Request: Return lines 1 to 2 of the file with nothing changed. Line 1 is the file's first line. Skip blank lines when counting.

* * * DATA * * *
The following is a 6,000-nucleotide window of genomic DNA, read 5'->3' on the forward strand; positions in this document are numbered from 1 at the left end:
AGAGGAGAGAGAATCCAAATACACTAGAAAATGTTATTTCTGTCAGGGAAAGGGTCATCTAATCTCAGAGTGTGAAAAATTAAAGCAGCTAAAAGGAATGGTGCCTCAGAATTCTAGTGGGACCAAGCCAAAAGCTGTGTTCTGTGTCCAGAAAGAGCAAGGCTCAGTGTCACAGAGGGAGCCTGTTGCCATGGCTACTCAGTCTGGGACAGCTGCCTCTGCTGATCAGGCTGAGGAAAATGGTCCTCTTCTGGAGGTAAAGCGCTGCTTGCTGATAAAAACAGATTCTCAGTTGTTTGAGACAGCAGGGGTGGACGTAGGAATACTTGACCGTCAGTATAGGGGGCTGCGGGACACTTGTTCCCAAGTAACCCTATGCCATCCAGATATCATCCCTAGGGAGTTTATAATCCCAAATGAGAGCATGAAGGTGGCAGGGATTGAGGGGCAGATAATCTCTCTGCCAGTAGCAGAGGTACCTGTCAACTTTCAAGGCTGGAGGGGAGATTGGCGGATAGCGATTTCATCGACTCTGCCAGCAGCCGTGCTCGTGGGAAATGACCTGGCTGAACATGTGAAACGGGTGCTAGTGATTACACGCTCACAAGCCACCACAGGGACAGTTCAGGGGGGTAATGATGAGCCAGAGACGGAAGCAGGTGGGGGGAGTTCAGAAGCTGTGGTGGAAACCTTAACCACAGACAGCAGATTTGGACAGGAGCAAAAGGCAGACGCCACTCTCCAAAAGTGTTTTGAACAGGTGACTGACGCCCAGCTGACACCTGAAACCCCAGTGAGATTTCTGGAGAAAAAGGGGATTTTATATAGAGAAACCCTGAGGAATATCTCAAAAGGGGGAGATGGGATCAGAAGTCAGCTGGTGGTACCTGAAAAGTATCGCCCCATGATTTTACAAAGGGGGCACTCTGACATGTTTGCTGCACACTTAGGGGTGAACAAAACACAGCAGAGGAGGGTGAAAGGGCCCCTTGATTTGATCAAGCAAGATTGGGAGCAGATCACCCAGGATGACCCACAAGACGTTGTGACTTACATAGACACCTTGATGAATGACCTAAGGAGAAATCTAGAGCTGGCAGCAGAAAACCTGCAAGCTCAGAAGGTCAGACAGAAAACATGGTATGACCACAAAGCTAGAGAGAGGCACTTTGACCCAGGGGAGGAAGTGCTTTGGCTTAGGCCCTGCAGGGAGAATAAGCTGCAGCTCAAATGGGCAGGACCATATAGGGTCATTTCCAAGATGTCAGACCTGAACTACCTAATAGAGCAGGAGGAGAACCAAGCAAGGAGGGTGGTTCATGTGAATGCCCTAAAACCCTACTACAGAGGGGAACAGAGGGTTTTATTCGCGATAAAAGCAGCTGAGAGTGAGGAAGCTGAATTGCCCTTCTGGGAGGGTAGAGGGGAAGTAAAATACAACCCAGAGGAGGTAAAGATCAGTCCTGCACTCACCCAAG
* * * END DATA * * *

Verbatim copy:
The following is a 6,000-nucleotide window of genomic DNA, read 5'->3' on the forward strand; positions in this document are numbered from 1 at the left end:
AGAGGAGAGAGAATCCAAATACACTAGAAAATGTTATTTCTGTCAGGGAAAGGGTCATCTAATCTCAGAGTGTGAAAAATTAAAGCAGCTAAAAGGAATGGTGCCTCAGAATTCTAGTGGGACCAAGCCAAAAGCTGTGTTCTGTGTCCAGAAAGAGCAAGGCTCAGTGTCACAGAGGGAGCCTGTTGCCATGGCTACTCAGTCTGGGACAGCTGCCTCTGCTGATCAGGCTGAGGAAAATGGTCCTCTTCTGGAGGTAAAGCGCTGCTTGCTGATAAAAACAGATTCTCAGTTGTTTGAGACAGCAGGGGTGGACGTAGGAATACTTGACCGTCAGTATAGGGGGCTGCGGGACACTTGTTCCCAAGTAACCCTATGCCATCCAGATATCATCCCTAGGGAGTTTATAATCCCAAATGAGAGCATGAAGGTGGCAGGGATTGAGGGGCAGATAATCTCTCTGCCAGTAGCAGAGGTACCTGTCAACTTTCAAGGCTGGAGGGGAGATTGGCGGATAGCGATTTCATCGACTCTGCCAGCAGCCGTGCTCGTGGGAAATGACCTGGCTGAACATGTGAAACGGGTGCTAGTGATTACACGCTCACAAGCCACCACAGGGACAGTTCAGGGGGGTAATGATGAGCCAGAGACGGAAGCAGGTGGGGGGAGTTCAGAAGCTGTGGTGGAAACCTTAACCACAGACAGCAGATTTGGACAGGAGCAAAAGGCAGACGCCACTCTCCAAAAGTGTTTTGAACAGGTGACTGACGCCCAGCTGACACCTGAAACCCCAGTGAGATTTCTGGAGAAAAAGGGGATTTTATATAGAGAAACCCTGAGGAATATCTCAAAAGGGGGAGATGGGATCAGAAGTCAGCTGGTGGTACCTGAAAAGTATCGCCCCATGATTTTACAAAGGGGGCACTCTGACATGTTTGCTGCACACTTAGGGGTGAACAAAACACAGCAGAGGAGGGTGAAAGGGCCCCTTGATTTGATCAAGCAAGATTGGGAGCAGATCACCCAGGATGACCCACAAGACGTTGTGACTTACATAGACACCTTGATGAATGACCTAAGGAGAAATCTAGAGCTGGCAGCAGAAAACCTGCAAGCTCAGAAGGTCAGACAGAAAACATGGTATGACCACAAAGCTAGAGAGAGGCACTTTGACCCAGGGGAGGAAGTGCTTTGGCTTAGGCCCTGCAGGGAGAATAAGCTGCAGCTCAAATGGGCAGGACCATATAGGGTCATTTCCAAGATGTCAGACCTGAACTACCTAATAGAGCAGGAGGAGAACCAAGCAAGGAGGGTGGTTCATGTGAATGCCCTAAAACCCTACTACAGAGGGGAACAGAGGGTTTTATTCGCGATAAAAGCAGCTGAGAGTGAGGAAGCTGAATTGCCCTTCTGGGAGGGTAGAGGGGAAGTAAAATACAACCCAGAGGAGGTAAAGATCAGTCCTGCACTCACCCAAG